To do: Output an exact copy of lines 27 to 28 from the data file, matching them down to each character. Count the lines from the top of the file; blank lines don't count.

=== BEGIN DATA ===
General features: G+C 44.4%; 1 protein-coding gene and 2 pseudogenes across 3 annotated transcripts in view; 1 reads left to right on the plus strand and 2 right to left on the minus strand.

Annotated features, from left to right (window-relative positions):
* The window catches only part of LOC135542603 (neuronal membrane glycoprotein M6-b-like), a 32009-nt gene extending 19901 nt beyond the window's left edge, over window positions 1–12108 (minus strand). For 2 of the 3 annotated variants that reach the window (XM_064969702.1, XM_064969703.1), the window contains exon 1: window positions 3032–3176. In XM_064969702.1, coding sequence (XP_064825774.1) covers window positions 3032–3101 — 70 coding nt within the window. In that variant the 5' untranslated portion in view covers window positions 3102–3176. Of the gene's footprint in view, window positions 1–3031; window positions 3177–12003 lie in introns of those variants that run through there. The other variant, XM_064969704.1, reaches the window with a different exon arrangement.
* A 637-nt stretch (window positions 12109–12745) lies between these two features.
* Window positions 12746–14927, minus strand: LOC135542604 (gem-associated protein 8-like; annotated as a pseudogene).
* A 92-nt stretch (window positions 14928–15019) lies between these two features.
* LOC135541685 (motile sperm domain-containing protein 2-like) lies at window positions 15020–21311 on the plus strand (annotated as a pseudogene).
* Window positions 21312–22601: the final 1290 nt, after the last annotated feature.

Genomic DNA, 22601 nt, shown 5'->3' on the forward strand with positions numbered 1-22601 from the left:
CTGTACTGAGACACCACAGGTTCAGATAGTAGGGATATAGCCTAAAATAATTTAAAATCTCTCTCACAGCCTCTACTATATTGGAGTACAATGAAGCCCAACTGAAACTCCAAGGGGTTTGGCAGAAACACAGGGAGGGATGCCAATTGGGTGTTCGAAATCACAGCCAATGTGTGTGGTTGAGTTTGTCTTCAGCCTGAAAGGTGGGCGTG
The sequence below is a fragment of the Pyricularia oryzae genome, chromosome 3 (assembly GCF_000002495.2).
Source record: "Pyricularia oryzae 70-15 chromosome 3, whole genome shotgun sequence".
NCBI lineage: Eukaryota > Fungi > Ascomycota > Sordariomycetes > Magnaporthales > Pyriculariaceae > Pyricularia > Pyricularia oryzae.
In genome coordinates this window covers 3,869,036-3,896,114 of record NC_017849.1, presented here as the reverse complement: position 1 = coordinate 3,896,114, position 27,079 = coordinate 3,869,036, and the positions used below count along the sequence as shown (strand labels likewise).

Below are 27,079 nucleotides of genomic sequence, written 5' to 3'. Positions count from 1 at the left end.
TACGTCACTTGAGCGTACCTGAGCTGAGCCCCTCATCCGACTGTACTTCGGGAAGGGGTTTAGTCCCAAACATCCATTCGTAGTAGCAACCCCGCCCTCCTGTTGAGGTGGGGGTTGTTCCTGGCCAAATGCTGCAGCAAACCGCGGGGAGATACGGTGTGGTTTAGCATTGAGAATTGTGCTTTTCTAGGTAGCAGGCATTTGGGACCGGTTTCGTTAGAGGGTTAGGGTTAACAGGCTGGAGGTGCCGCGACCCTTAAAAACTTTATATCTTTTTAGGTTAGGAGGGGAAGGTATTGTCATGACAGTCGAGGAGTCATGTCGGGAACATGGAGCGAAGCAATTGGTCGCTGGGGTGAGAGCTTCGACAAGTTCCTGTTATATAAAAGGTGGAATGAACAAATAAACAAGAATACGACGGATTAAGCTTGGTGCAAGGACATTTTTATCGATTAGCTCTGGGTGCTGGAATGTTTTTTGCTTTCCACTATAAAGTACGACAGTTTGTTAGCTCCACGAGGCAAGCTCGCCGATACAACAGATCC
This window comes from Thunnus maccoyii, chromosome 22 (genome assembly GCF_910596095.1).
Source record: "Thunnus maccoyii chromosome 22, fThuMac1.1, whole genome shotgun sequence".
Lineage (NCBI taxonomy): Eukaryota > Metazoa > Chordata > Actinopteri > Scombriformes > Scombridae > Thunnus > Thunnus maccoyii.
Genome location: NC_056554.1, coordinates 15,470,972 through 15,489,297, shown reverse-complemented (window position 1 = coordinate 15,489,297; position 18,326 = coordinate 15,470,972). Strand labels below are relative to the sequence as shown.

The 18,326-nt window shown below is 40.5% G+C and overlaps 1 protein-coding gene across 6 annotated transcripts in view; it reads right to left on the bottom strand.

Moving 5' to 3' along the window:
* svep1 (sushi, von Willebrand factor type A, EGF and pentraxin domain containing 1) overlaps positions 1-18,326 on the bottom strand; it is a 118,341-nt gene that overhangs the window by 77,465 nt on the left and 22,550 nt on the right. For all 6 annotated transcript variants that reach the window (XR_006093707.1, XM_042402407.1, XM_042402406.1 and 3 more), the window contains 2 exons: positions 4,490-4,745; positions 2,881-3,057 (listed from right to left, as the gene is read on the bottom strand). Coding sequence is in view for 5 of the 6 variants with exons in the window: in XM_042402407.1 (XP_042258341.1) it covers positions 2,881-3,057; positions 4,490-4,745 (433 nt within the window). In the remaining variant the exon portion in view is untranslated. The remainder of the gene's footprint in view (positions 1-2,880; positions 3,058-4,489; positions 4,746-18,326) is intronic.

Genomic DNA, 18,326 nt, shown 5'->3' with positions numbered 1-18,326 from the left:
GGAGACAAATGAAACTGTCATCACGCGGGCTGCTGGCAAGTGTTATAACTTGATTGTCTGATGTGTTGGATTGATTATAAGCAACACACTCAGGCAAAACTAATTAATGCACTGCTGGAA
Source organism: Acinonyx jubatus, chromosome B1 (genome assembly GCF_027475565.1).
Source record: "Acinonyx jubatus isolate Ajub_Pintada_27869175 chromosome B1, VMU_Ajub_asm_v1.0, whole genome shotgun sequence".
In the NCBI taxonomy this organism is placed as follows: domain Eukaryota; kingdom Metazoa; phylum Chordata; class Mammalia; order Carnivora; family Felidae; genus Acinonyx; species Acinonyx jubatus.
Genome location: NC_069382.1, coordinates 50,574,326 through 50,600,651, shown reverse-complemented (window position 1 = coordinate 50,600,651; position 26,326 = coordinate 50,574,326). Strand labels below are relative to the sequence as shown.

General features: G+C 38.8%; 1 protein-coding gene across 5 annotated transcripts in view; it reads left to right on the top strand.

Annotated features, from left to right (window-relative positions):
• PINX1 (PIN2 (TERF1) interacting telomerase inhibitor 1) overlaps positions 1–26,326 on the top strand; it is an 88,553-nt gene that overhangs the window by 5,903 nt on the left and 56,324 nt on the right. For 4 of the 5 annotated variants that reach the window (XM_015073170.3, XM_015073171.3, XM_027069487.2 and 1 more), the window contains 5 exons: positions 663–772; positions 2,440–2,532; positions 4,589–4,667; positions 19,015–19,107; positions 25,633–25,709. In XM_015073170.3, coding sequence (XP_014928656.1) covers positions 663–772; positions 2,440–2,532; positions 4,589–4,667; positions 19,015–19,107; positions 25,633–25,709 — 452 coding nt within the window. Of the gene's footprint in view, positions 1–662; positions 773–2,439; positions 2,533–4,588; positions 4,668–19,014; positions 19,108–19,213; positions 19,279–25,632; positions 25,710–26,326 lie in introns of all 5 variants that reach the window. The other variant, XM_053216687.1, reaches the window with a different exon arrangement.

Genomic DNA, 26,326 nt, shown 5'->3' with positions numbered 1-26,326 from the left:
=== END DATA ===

Source record: "Acinonyx jubatus isolate Ajub_Pintada_27869175 chromosome B1, VMU_Ajub_asm_v1.0, whole genome shotgun sequence".
In the NCBI taxonomy this organism is placed as follows: domain Eukaryota; kingdom Metazoa; phylum Chordata; class Mammalia; order Carnivora; family Felidae; genus Acinonyx; species Acinonyx jubatus.